• Consider keeping a teddy bear or other toy in the carseat--when you put the child in, move the toy to the front seat (where you can see it).
  • Never assume that someone else has gotten the baby--check for yourself that the carseat is empty.
  • Always check the carseat when you get out of the car, even if you *know* there's nobody in it. Just make a habit to always check anyway.


Katie said...

I am a single working mother, and I am extremely sleep deprived (my own fault, not really the result of being a single mom). I forget my kids in the carseats ALL THE TIME. I switched my 6-year old to a new daycare. I drop the 8-year old and 2-year old off at their daycare, walk back outside, and half the time I am SHOCKED to see my 6-year old looking at me from his seat behind the driver. We have been using this new daycare for 5 weeks now, and my brain is still not used to the new routine.

Thomasin said...

This past spring I drove myself to work, forgetting to take my daughter to daycare first. I didn't forget her in the car (realized my mistake as I was driving into the parkinglot, brought her in to explain to my boss, and then headed back out to daycare) but after that I could TOTALLY see how forgetting a child could happen to a parent. It kind of frightened me. I think the suggestions at the end of your post are very very good; I don't regularly take my daughter to daycare any more, but I think I may start putting my purse in the back seat--that seems like a reasonable practice to me.

Jena Vincent said...

I blogged about this myself a few months back. It's an absolutely HORRIFYING possibility, and one I take with extreme possibility because I can be very absent-minded, or get into a routine. Just yesterday I was going to a fireside, and I completely missed the turn to go to the Institute (where they've been held for the past several years) and proceeded toward the chapel. I realized my mistake only about a mile later, so it wasn't a huge goof, but neurologically, as you read in Fatal Distraction, it is identical to forgetting a child. (The one about the man with the car alarm is just... I can't even imagine.) But I think your point about working parents (and/or sleep deprived parents) being more susceptible is a good point. Definitely something to keep in mind. I say cars need to have an automatic venting system if the temp inside rises above, say, 75-80. Not sure what could be done for warmth in colder climates, but...

Anyway, this was my 2 cents on the issue:

Misso said...

I am too a full time mum. I was working till my second one arrived, and then decided to leave work for more time with my children. I, like you, feel they are this young and need us for a a very short time in their lives, so why spend half of those precious years away from them. I don't go to functions that don't include my children, I do most of my shopping and meeting of a friend when they are at school, Most of the time I feel like many women in the family are giving me evil looks if they are not saying out loud. One time a woman said to me: you have to live your life. But they don't understand right now my life is my children.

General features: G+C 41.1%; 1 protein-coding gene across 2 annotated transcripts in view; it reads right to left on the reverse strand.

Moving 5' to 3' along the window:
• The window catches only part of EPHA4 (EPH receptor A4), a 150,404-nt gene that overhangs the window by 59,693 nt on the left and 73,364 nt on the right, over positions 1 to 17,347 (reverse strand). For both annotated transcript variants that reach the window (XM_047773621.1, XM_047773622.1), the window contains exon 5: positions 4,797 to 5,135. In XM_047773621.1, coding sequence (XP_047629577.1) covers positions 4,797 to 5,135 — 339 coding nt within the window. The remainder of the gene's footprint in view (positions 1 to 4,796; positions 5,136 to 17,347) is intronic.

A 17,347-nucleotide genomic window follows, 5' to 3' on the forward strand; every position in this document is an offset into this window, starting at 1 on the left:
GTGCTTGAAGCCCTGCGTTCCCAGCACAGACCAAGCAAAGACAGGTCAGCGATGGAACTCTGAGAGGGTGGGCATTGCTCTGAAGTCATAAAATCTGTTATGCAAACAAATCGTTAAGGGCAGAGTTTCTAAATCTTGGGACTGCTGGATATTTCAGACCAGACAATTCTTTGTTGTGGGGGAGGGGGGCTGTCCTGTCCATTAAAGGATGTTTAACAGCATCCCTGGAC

kimberlee said...


Elizabeth said...

I haven't read the articles yet, but wanted to add something. This happened to a family in our old church stake. They had many children and the older ones would sometimes assist with the younger ones. The mother was out somewhere and the father had the children, drove them home and everybody went inside. About 30 minutes later, they realized nobody had seen the youngest child (I don't recall the exact age) in awhile. Everyone had thought someone else had grabbed her. So, when your older children get to the age when they help, it's also something to consider in your usual routine.

Suzanne W. said...

Jenni, this hit home. It's such a sad thing. Like you I'm always with my children. I find myself looking for them whenever I'm not.
My youngest, now 6, is disabled and can't tell us if we forget him. It's very scary & I worry constantly that when he is with someone else they will forget him. Most people think a 6yr old will get their attention.
I think that putting your purse & cell in the back seat is a very good idea. (After all you should really be stopped when on the cell anyway, right.) You're much more likely to remember the little one that way. I believe anything that helps us prevent this horrible tragedy is a good idea.

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kimberlee said...

I've thought more on this one. Like you I have always checked the carseats even when I know my baby girls aren't with me. I'm just really OCD about it. I remember a few really sad news stories on this when we were living in Colorao. Interesting observation that it is generally a working parent (I remember in one case in Colorado it was a grandmother) on their way to work. And most I can recall are that scenario as well.